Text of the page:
Argentina sinks Chinese fishing vessel
Bill Van Auken
17 March 2016
China’s Foreign Affairs Ministry has expressed “serious concern” and demanded a full explanation for the sinking of a Chinese fishing boat by an Argentine coast guard cutter in the south Atlantic on Monday.
All 32 members of the Chinese vessel’s crew were rescued after the attack, four of them by the Argentine gunboat that attacked them and the rest by other Chinese ships that were nearby. Argentine authorities took the captain of the Chinese ship into custody.
The Argentine Naval Prefecture issued a statement justifying the armed attack on the Chinese fishing boat, which it said was fishing in violation of Argentina’s 200-mile exclusive economic zone off the country’s coast.
The report claimed that the vessel failed to respond to repeated radio messages delivered in English and Spanish, as well as to visual and audio signals, instead turning off its lights and attempting to escape into international waters.
The chase continued for several hours before Argentine cannon fire tore through the Chinese boat’s hull, causing it to sink. The Argentine military sought to justify the attack by claiming that the Chinese vessel had at one point attempted to ram the coast guard ship.
Chinese Foreign Ministry spokesperson Lu Kang said on Tuesday that China’s ruling State Council had attached “high importance to this incident.” Upon its instructions, she added, the Foreign Ministry had expressed “serious concern” to the Argentine government and demanded that it “conduct a thorough investigation” of the attack on the Chinese vessel, ensure the safety and rights of its crew members and “take effective measures to avoid any repetition of such an incident.”
While the Argentine government issued no immediate statement in relation to the incident, the daily Clarin reported that there was “enormous anxiety in the Argentine Foreign Ministry and in the Presidency of the Nation over the transcendence that Beijing is giving to the matter.”
This “transcendence” is in large measure due to the coming to power last December of Argentina’s new right-wing president, Mauricio Macri. During his election campaign, Macri devoted some of his right-wing attacks agains his Peronist predecessor, Cristina Fernandez de Kirchner, to charging that extensive trade and credit deals with China were “lacking in transparency,” and even alleging darkly that there were “secret” agreements with Beijing.
After his election, he and his ministers took the line that trade with China was too important to let politics interfere.
China is the third largest investor in Argentina and its second largest trading partner, after neighboring Brazil. Chinese investments together with merger and acquisition operations in Argentina have risen to $8.3 billion in the last five years.
There have already been signs, however, that Macri intends to shift away from the close cooperation that Fernandez had forged with Beijing.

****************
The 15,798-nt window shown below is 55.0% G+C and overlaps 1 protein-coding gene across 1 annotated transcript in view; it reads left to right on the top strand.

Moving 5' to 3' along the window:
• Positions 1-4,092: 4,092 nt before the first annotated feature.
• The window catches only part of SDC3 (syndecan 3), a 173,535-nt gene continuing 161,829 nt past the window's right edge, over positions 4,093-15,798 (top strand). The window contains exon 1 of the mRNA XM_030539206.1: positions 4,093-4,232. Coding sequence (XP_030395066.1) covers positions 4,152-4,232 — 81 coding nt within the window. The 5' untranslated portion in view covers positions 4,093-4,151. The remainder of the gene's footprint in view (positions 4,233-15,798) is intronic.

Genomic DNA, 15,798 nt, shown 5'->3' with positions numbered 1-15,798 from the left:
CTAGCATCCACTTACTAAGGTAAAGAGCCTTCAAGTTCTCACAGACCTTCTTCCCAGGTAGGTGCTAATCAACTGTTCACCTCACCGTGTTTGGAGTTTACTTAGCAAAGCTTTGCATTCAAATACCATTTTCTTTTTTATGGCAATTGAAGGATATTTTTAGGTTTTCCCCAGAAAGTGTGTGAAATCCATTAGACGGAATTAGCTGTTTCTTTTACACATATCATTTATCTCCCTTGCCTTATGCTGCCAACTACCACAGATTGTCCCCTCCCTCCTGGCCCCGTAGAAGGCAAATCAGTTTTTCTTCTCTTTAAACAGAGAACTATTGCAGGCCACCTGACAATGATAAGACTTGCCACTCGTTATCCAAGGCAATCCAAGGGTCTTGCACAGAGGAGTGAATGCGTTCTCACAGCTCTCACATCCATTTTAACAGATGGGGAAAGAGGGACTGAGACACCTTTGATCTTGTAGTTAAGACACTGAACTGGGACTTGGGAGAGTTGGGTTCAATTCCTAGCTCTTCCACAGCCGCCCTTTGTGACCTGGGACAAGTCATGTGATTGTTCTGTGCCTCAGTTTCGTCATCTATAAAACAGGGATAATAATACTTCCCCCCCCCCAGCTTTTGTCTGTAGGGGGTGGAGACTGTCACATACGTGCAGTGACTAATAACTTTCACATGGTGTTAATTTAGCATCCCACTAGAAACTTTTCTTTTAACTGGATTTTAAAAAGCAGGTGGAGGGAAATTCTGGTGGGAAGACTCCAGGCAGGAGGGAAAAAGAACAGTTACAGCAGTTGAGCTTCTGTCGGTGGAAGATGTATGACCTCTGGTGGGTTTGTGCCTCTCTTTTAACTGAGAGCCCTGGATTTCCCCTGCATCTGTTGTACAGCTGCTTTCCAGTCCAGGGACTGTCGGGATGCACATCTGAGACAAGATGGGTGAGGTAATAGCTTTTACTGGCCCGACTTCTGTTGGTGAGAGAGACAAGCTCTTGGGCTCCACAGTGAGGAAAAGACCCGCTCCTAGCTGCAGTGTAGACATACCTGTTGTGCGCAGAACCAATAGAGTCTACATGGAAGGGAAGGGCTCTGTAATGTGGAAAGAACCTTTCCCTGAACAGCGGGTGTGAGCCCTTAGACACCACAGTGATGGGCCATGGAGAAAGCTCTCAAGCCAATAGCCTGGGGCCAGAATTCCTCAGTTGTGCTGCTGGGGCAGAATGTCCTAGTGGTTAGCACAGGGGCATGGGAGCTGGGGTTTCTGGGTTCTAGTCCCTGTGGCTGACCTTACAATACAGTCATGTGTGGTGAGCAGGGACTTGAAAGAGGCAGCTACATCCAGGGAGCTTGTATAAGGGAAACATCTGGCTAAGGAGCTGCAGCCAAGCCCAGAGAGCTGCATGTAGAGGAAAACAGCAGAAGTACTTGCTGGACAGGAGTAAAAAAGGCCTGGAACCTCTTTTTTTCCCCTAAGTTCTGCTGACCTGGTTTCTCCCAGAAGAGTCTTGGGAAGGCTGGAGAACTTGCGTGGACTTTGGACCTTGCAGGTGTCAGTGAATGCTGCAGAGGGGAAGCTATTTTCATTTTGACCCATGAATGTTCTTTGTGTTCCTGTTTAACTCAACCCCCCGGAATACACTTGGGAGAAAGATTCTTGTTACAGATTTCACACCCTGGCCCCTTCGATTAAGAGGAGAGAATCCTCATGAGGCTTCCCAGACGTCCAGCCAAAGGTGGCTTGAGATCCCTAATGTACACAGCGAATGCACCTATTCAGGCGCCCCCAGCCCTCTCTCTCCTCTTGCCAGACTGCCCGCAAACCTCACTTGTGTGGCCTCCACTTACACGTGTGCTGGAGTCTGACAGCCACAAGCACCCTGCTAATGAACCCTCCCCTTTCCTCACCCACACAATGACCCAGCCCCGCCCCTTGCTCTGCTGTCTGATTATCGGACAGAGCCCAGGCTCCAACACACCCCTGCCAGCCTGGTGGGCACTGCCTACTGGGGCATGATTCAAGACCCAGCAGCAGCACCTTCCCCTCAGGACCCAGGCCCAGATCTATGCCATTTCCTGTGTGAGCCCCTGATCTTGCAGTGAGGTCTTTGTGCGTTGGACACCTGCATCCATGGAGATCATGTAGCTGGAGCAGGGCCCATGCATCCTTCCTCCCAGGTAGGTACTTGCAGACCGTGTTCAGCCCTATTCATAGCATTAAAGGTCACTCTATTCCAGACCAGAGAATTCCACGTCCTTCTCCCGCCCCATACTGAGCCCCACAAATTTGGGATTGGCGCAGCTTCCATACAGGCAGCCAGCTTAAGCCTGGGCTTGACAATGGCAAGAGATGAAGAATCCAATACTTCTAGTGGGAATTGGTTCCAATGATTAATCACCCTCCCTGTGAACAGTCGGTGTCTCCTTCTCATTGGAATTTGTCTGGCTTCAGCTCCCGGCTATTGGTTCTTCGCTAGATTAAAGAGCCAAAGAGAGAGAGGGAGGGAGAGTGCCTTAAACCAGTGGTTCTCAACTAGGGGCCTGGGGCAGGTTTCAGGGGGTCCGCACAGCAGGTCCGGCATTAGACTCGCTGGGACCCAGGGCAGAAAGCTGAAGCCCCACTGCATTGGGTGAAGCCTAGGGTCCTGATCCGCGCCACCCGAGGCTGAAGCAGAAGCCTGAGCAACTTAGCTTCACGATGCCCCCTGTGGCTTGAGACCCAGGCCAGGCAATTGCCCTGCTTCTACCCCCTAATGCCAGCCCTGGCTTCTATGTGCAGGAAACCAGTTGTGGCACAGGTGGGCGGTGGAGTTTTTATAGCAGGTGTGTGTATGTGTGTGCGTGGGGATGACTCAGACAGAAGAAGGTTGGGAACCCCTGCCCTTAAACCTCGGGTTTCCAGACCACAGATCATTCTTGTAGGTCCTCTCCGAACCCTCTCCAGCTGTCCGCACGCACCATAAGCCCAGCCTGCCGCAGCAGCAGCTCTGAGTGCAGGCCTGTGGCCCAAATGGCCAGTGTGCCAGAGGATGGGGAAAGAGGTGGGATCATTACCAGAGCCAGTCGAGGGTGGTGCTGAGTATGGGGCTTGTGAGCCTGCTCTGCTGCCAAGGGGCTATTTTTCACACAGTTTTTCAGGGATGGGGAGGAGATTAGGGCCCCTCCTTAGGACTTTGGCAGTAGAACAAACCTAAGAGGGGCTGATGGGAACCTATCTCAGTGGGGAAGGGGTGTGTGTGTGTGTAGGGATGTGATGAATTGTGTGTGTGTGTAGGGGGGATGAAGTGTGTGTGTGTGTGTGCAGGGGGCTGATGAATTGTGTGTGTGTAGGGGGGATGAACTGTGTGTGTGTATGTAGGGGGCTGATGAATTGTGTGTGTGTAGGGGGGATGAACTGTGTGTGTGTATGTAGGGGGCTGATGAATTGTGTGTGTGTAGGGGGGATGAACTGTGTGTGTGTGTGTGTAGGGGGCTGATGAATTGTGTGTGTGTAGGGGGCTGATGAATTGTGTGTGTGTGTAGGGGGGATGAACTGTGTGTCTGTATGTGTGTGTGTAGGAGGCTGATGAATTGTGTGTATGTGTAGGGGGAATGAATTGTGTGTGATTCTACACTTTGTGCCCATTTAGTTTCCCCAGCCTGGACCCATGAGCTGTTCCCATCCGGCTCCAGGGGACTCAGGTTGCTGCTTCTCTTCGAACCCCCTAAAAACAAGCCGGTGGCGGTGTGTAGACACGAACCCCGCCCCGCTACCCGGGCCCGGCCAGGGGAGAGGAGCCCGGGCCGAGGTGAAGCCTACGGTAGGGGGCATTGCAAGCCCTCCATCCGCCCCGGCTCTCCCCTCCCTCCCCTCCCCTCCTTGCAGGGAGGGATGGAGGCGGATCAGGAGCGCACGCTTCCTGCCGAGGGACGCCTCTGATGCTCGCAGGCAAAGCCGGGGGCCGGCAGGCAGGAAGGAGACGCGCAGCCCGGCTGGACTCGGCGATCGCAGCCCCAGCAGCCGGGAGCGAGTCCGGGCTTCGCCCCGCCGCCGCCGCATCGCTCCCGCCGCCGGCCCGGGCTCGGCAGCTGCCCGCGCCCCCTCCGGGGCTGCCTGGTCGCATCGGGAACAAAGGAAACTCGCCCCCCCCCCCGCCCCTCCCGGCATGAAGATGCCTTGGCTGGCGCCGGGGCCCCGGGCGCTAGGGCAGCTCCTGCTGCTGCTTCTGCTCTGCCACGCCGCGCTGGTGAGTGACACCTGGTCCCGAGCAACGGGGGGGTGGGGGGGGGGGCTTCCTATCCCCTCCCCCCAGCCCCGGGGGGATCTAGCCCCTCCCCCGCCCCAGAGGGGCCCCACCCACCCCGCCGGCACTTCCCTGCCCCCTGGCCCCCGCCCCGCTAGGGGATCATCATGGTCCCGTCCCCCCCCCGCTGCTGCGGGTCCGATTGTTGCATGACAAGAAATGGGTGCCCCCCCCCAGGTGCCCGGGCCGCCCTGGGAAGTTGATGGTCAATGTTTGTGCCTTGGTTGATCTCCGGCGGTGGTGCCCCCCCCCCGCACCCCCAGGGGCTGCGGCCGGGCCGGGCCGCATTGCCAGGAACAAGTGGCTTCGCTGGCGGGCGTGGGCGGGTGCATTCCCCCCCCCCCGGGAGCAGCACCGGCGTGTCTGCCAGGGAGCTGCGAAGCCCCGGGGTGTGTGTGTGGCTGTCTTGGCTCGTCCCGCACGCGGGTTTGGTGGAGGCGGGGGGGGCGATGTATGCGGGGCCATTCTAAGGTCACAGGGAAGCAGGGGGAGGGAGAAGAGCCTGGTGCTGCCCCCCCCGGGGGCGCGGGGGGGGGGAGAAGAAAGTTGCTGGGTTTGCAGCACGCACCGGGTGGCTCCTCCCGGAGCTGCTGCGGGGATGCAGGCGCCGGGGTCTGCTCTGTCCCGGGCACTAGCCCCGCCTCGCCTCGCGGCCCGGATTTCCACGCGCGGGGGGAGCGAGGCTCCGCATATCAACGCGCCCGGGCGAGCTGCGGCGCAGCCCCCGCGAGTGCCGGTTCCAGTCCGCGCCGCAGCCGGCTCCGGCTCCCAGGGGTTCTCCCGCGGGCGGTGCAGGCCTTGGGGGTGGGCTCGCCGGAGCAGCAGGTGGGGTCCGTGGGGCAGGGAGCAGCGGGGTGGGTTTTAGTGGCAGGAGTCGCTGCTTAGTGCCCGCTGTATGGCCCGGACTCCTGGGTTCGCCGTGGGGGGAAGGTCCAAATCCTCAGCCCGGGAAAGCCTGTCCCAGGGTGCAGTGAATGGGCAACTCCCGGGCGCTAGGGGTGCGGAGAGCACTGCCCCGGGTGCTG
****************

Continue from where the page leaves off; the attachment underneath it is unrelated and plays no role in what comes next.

After Macri’s replacement of the military high command, the Argentine Defense Ministry announced last month that it is urgently seeking to obtain engine replacements and other resources to completely overhaul a fleet of A-4R Skyhawk fighters that it bought from the US in 1994. The announcement indicated that the Macri government is backing out of a deal to buy new Chinese fighters that was to be funded by loans backed by Argentine commodities.
Next week, US President Barack Obama is traveling to Argentina after his much publicized visit to Cuba. The second leg of the journey is seen by Washington in many ways to be as important as the first. It is aimed at capitalizing on the election of Macri and the broader crisis of the so-called left governments of Latin America, including those of Maduro in Venezuela, Morales in Bolivia, Rousseff in Brazil and Correa in Ecuador.
All of these capitalist governments were able to utilize a portion of the increased revenues from the commodity boom to fund limited social assistance programs, while adapting a more nationalist posture in relation to Washington, made possible by increased ties with China. With China’s economic deceleration and the slide of much of the region into recession, the continuation of these policies is becoming untenable.
In an interview with CNN’s Spanish language station, Obama this week hailed Macri’s coming to power as the advent of a “new era.” He charged that Fernandez’s policies “were always anti-American” and that her government had not “adapted to the global economy as effectively” as it could.
Macri’s “adaptation” has taken the form of mass layoffs of public employees, now reportedly totaling over 100,000, attacks on social programs and a move to rapidly pay off the so-called vulture funds, which bought up Argentina’s debt at bargain prices and then refused to settle along with other creditors, holding the country hostage for full face value. Among the principal beneficiaries will be US billionaire and prominent Republican Party contributor Paul Singer, who stands to gain a 369 percent return on his investment.
The Pentagon, meanwhile, views the political shift in Argentina through the prism of the so-called pivot to Asia, with senior military analysts warning that the drive toward military confrontation with China must be extended to repelling Beijing’s growing economic, political and military influence in Latin America.
No doubt within this context, the Argentine sinking of the Chinese fishing boat is being studied with great interest in Washington.